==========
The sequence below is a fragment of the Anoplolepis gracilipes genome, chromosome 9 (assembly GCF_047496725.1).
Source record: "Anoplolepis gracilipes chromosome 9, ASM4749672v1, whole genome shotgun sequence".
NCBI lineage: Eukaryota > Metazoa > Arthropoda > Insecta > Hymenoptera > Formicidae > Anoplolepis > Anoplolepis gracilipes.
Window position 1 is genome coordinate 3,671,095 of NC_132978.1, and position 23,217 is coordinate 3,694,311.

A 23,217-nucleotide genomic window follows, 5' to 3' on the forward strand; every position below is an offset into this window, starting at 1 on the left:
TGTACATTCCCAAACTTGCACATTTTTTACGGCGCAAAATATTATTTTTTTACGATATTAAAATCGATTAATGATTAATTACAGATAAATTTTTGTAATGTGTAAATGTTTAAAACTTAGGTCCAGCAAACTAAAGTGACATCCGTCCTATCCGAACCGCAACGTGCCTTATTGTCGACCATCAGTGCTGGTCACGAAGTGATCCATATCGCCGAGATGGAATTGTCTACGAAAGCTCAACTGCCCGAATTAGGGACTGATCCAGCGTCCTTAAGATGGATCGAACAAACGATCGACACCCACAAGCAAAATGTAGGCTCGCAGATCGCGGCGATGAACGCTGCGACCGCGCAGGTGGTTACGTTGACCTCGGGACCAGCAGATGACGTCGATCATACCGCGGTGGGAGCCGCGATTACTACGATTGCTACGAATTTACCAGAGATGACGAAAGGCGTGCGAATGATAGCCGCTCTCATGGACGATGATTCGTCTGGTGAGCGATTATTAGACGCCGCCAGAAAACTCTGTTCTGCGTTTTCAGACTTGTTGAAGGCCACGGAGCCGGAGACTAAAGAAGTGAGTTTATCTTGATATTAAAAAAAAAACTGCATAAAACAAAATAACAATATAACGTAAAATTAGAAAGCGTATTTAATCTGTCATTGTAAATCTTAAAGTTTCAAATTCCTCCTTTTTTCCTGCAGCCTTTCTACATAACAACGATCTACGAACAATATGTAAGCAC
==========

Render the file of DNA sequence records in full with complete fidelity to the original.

The sequence below is a fragment of the Anoplolepis gracilipes genome, chromosome 9 (assembly GCF_047496725.1).
Source record: "Anoplolepis gracilipes chromosome 9, ASM4749672v1, whole genome shotgun sequence".
NCBI lineage: Eukaryota > Metazoa > Arthropoda > Insecta > Hymenoptera > Formicidae > Anoplolepis > Anoplolepis gracilipes.
Window position 1 is genome coordinate 3,671,095 of NC_132978.1, and position 23,217 is coordinate 3,694,311.

A 23,217-nucleotide genomic window follows, 5' to 3' on the forward strand; every position below is an offset into this window, starting at 1 on the left:
TGTACATTCCCAAACTTGCACATTTTTTACGGCGCAAAATATTATTTTTTTACGATATTAAAATCGATTAATGATTAATTACAGATAAATTTTTGTAATGTGTAAATGTTTAAAACTTAGGTCCAGCAAACTAAAGTGACATCCGTCCTATCCGAACCGCAACGTGCCTTATTGTCGACCATCAGTGCTGGTCACGAAGTGATCCATATCGCCGAGATGGAATTGTCTACGAAAGCTCAACTGCCCGAATTAGGGACTGATCCAGCGTCCTTAAGATGGATCGAACAAACGATCGACACCCACAAGCAAAATGTAGGCTCGCAGATCGCGGCGATGAACGCTGCGACCGCGCAGGTGGTTACGTTGACCTCGGGACCAGCAGATGACGTCGATCATACCGCGGTGGGAGCCGCGATTACTACGATTGCTACGAATTTACCAGAGATGACGAAAGGCGTGCGAATGATAGCCGCTCTCATGGACGATGATTCGTCTGGTGAGCGATTATTAGACGCCGCCAGAAAACTCTGTTCTGCGTTTTCAGACTTGTTGAAGGCCACGGAGCCGGAGACTAAAGAAGTGAGTTTATCTTGATATTAAAAAAAAAACTGCATAAAACAAAATAACAATATAACGTAAAATTAGAAAGCGTATTTAATCTGTCATTGTAAATCTTAAAGTTTCAAATTCCTCCTTTTTTCCTGCAGCCTTTCTACATAACAACGATCTACGAACAATATGTAAGCAC